Uber Technologies said it never told a self-driving car executive to download files from his former employer, Alphabet Inc's Waymo unit, according to a court filing in a contentious trade secret lawsuit. Alphabet's Waymo claimed in a lawsuit earlier this year that Anthony Levandowski downloaded more than 14,000 confidential files before leaving to set up a self-driving truck company, which Uber acquired soon after. He is not a defendant in the case, but his actions, and what Uber executives knew about them, are at the center of Waymo's lawsuit. High-profile: Levandowski, a'swaggering' six-foot-seven tech leader, is one of Silicon Valley's most significant figures in the development of self-driving cars Alphabet's Waymo claimed in a lawsuit earlier this year that former engineer Anthony Levandowski downloaded more than 14,000 confidential files before leaving to set up a self-driving truck company, which Uber acquired soon after. Many of these documents relate to lidar -- or light detection and ranging -- scanning, one or more lasers sends out short pulses, which bounce back when they hit an obstacle, whether clouds, leaves or rocks.
Alphabet's self-driving unit Waymo said ousted Uber CEO Travis Kalanick knew the company's engineer had Google information, lawsuit documents uploaded by TechCrunch show. Waymo sued Uber earlier this year claiming the startup benefited from stolen self-driving car technology from the Alphabet company. Legal action was taken after Google employees Anthony Levandowski and Lior Ron quit to start their own self-driving vehicle company, Otto. Uber bought Otto three months after it launched for $680 million in August 2016. Waymo claims both engineers stole autonomous technology secrets before they departed the company.
It's been five months since Google self-driving car spinoff Waymo filed its bombshell lawsuit alleging Uber swiped its trade secrets, and as the October court date approaches, the phalanxes of high-powered attorneys on each side are maneuvering into battle formation. But absent a smoking gun, Waymo will attempt to weave together a series of not-so-pretty facts--that Levandowski has asserted his Fifth Amendment right, and that Uber knew about the swiped info before it acquired a company founded by Levandowski--into a narrative that culminates with Uber knowingly stealing self-driving tech. The fight here will focus on a due diligence report, Uber's detailed accounting of its security steps during the Otto acquisition process, when trade secrets might have slipped into the Uber bloodstream. In early 2016, well before Uber officially acquired Otto in August, Uber lawyers say Levandowski told Otto cofounder Lior Ron that "he had found five discs in his home that contained Google information."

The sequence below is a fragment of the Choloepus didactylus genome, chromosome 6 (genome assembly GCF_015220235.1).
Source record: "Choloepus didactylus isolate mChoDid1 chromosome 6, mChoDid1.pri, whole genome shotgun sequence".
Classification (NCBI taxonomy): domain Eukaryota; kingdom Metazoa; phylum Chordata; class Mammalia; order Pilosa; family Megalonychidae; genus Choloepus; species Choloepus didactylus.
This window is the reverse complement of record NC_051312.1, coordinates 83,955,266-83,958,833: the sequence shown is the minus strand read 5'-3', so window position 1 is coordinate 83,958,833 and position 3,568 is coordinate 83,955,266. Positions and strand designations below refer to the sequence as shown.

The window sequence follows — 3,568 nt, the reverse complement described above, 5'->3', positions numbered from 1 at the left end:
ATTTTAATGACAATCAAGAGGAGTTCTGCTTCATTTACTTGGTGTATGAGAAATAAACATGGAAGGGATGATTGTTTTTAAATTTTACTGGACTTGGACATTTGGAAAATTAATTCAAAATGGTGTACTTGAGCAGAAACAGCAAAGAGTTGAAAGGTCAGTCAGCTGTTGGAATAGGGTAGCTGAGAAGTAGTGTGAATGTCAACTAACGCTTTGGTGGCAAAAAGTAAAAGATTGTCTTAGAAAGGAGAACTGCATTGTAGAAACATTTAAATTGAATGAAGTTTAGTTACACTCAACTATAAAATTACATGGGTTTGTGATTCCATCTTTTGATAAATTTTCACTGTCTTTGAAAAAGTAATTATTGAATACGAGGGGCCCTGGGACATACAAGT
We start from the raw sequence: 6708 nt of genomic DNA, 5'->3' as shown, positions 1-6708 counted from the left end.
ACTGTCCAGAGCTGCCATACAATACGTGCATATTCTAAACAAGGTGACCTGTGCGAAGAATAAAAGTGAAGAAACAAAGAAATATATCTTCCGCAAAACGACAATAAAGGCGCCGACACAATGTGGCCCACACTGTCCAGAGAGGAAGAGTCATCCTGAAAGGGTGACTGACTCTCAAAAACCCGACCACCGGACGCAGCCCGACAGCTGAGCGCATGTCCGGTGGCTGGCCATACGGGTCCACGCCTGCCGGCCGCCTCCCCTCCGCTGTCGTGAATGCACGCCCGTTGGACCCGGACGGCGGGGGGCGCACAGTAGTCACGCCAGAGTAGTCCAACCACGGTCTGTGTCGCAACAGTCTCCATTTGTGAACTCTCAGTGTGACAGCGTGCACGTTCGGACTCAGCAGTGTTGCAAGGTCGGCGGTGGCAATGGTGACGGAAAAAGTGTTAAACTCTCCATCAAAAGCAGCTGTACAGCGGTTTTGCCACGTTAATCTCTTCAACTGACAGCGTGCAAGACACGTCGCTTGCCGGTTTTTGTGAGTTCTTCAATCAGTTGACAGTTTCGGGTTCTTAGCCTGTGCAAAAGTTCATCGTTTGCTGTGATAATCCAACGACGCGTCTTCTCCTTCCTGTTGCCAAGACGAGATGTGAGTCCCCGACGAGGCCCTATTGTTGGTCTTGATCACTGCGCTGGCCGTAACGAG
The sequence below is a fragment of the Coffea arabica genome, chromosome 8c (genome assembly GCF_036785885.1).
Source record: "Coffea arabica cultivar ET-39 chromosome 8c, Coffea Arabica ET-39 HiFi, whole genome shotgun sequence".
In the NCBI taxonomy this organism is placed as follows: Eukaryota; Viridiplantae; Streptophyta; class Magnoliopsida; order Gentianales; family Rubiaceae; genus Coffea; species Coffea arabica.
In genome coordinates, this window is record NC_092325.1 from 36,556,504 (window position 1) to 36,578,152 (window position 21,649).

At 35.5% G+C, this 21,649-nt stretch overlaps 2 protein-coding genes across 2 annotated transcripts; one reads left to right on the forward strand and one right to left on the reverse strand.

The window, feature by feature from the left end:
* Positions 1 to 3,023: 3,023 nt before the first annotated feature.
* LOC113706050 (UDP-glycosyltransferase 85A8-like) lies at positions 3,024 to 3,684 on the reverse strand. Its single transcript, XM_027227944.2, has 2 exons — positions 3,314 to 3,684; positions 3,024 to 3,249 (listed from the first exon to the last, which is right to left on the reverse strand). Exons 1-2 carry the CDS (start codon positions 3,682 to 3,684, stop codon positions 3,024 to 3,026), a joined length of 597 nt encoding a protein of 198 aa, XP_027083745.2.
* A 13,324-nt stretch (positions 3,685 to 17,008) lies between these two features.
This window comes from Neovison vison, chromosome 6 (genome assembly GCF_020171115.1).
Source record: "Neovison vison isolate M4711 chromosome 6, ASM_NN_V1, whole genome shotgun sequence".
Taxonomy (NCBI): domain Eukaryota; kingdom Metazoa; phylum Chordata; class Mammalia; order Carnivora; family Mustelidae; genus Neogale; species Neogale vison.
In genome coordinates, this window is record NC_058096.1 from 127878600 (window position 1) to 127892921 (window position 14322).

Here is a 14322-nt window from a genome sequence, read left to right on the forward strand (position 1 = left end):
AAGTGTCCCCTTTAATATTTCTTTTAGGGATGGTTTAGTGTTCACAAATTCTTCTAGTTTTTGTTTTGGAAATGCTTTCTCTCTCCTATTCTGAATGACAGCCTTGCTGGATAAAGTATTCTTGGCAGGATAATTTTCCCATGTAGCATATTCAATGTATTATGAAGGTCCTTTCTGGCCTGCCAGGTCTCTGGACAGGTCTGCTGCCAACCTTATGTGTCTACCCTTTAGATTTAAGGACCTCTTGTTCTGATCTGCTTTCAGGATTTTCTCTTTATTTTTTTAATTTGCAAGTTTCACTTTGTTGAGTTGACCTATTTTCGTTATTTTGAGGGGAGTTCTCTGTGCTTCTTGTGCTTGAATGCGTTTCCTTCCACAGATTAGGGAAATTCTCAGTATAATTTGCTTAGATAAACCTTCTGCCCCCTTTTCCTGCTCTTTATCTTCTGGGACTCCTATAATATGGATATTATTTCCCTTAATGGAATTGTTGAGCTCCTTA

Uber has begun to mount its defense against allegations that the ride-hailing company is using technology stolen from Waymo, the self-driving car company spun out of Google. Uber claimed in a federal court filing Friday that it began developing its own self-driving technology in 2015, before it acquired Otto, a self-driving trucking startup founded by several former Google employees. The filing, which opposes a Waymo motion for a preliminary injunction against Uber, contains Uber's most detailed defense to date since Waymo accused it of the "calculated theft" of its LiDAR technology in February. "Both of [Waymo's] central premises – that former Waymo employees brought thousands of confidential Waymo documents to Uber to build a copycat LiDAR and that Uber's LiDAR closely mimics Waymo's single-lens design – are demonstrably false," the filing states. "A cursory inspection of Uber's LiDAR and Waymo's allegations fall like a house of cards."
Uber has fired Anthony Levandowski, the ex-Google engineer at the centre of a major self driving lawsuit. Uber announced the firing of its vice president of technology in an internal email to employees today, and has maintained that its self-driving technology did not copy Google's earlier work. It wanted Levandowski to cooperate in order to help with the case, but the engineer cited his Fifth Amendment rights to avoid possible incrimination. High-profile: Levandowski, a'swaggering' six-foot-seven tech leader, is one of Silicon Valley's most significant figures in the development of self-driving cars In lidar -- or light detection and ranging -- scanning, one or more lasers sends out short pulses, which bounce back when they hit an obstacle, whether clouds, leaves or rocks. In self-driving cars, the sensors constantly scan the surrounding areas looking for information and acting as the'eyes' of the car.